Church history is ripe with generational intentions because it is the very intention of God's heart. He uses one generation to be the carriers of promise for the next. Think of those who have gone before who were paying a price and paving the way for the generations to follow:
Martin Luther and his quest for the church to understand salvation by faith as their 'norm'; William Seymour and his quest for tongues to be restored to every Spirit-filled believer; the healing evangelists of the 30s & 40s who made it their quest for healing to be expected when we pray - so many of the things they plowed for us in the spirit are things we accept today as basic and understood. But their generation paid a price so we could enjoy a 'new normal.' It's the way of the kingdom.
As I stated in my last blog, Kingdom promises come to us in seed form. Even 'moves of God' come to us this way. What do I mean? Well, consider the above scripture of Joel 2:28: God promises an outpouring, a movement, a revival, to one generation and if the next generation is going to see the promise come to fruition, the current generation must steward that promise (or seed) well. One generations blessing is tied to another.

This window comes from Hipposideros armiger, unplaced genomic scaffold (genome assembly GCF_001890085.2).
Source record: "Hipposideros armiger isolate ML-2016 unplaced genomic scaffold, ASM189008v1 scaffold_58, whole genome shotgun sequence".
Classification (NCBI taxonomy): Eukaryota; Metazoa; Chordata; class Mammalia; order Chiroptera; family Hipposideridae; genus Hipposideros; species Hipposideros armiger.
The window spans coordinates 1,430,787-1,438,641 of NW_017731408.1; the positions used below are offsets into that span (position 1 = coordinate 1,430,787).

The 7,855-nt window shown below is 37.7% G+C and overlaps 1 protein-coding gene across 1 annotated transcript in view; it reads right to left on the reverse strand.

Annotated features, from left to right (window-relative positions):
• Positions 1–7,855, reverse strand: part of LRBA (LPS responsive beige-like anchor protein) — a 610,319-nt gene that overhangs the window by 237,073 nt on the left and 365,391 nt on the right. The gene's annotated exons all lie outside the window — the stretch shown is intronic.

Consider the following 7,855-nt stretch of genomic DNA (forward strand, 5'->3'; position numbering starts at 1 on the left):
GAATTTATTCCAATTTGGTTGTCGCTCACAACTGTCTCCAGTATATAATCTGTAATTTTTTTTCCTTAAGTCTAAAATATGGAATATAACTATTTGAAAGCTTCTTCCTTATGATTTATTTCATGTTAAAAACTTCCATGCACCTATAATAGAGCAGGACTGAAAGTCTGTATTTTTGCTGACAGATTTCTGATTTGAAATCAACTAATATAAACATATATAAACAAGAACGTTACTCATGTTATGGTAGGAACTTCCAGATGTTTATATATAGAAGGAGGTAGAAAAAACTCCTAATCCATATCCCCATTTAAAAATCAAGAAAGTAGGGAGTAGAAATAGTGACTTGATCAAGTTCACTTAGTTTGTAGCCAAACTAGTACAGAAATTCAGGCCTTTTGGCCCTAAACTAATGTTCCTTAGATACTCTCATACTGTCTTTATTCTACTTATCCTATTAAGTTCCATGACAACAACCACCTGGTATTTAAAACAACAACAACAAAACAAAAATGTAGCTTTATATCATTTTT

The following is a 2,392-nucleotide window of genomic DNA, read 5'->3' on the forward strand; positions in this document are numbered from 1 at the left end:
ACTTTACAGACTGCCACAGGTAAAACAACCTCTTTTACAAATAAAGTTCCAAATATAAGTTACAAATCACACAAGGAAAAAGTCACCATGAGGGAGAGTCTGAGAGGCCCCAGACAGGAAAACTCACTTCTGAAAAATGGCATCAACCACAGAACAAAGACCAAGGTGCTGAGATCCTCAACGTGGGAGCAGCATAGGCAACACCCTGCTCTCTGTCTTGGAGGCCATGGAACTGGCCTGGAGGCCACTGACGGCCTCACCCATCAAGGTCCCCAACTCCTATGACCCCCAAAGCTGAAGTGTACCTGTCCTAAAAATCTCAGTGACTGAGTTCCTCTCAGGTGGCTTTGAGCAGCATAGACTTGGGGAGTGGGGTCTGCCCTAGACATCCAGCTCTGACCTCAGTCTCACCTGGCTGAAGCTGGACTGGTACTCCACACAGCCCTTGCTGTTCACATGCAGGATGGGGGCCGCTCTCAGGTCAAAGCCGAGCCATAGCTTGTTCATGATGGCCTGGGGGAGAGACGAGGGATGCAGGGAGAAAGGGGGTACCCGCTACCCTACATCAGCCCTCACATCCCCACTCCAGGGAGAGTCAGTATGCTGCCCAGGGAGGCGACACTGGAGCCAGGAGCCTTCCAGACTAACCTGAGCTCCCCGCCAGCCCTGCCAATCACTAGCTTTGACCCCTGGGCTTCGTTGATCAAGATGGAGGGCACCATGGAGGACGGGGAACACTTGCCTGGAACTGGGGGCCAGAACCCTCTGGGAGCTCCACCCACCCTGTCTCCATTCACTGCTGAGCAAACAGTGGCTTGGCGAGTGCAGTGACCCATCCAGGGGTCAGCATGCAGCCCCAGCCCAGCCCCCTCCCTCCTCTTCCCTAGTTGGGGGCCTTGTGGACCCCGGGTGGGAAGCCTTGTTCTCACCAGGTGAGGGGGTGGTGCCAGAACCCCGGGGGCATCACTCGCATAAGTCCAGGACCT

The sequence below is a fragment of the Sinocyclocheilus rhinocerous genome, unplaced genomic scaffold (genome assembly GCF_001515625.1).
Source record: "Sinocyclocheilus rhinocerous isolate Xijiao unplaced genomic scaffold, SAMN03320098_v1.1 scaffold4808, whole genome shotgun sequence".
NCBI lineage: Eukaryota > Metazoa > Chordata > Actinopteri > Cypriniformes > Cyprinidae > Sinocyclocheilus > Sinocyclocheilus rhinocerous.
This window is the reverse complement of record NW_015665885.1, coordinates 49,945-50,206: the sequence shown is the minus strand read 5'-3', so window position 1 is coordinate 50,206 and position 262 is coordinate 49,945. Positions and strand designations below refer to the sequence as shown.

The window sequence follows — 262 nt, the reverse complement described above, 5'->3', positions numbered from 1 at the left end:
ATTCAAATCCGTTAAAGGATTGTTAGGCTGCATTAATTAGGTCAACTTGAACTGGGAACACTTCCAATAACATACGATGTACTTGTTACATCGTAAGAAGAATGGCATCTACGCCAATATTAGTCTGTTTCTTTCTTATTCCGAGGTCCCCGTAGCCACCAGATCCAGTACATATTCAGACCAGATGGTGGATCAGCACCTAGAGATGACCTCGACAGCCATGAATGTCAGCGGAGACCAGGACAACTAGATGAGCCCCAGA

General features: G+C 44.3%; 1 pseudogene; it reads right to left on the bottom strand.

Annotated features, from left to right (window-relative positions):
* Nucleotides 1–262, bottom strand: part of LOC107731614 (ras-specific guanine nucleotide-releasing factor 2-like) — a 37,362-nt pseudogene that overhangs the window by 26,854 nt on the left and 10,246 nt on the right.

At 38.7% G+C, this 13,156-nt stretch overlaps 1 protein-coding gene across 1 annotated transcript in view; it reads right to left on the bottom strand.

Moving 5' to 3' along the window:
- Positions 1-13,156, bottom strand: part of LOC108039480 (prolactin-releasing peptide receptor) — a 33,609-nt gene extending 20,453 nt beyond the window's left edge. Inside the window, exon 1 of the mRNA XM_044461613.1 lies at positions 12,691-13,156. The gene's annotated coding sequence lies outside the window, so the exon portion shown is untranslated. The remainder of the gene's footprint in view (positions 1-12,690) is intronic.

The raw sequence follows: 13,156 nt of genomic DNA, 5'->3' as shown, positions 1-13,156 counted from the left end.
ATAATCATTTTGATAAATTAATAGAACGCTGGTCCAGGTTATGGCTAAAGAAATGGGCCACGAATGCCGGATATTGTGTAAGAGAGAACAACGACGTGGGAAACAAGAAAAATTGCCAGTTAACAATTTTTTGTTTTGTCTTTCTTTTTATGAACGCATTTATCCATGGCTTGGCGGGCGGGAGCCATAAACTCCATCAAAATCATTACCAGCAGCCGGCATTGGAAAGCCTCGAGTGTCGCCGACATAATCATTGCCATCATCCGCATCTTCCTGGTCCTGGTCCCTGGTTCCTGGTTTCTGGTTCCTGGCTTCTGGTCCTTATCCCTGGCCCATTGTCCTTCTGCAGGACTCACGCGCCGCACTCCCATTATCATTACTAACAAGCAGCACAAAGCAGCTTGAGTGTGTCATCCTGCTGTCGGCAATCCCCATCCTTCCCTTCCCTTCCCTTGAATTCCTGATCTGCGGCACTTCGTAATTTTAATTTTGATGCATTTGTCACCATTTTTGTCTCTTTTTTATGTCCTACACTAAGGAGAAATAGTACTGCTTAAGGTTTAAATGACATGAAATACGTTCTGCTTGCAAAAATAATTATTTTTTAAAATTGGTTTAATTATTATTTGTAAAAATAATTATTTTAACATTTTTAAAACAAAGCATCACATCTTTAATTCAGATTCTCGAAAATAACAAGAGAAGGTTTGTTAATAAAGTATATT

The live of Elizabeth and Mary are the perfect example of this generational tie. In my last post I shared on the life of Elizabeth and how she carried the promise of God into her generation. Luke tells us that Elizabeth's promised child was to be called "John" which means "favored." She was promised to carry Favor in the natural (John - favored by Yahweh) because she already had carried it in the spiritual. In the secret place of her devotion to the Lord, it was already done. Elizabeth had sewn favor with God with her devotion and favor with God will always birth something in you. Favor is an avenue to carry something great even if you don't live long enough to see the full fruit of it. Why? Because favor is very often about the next generation and not always about the present one.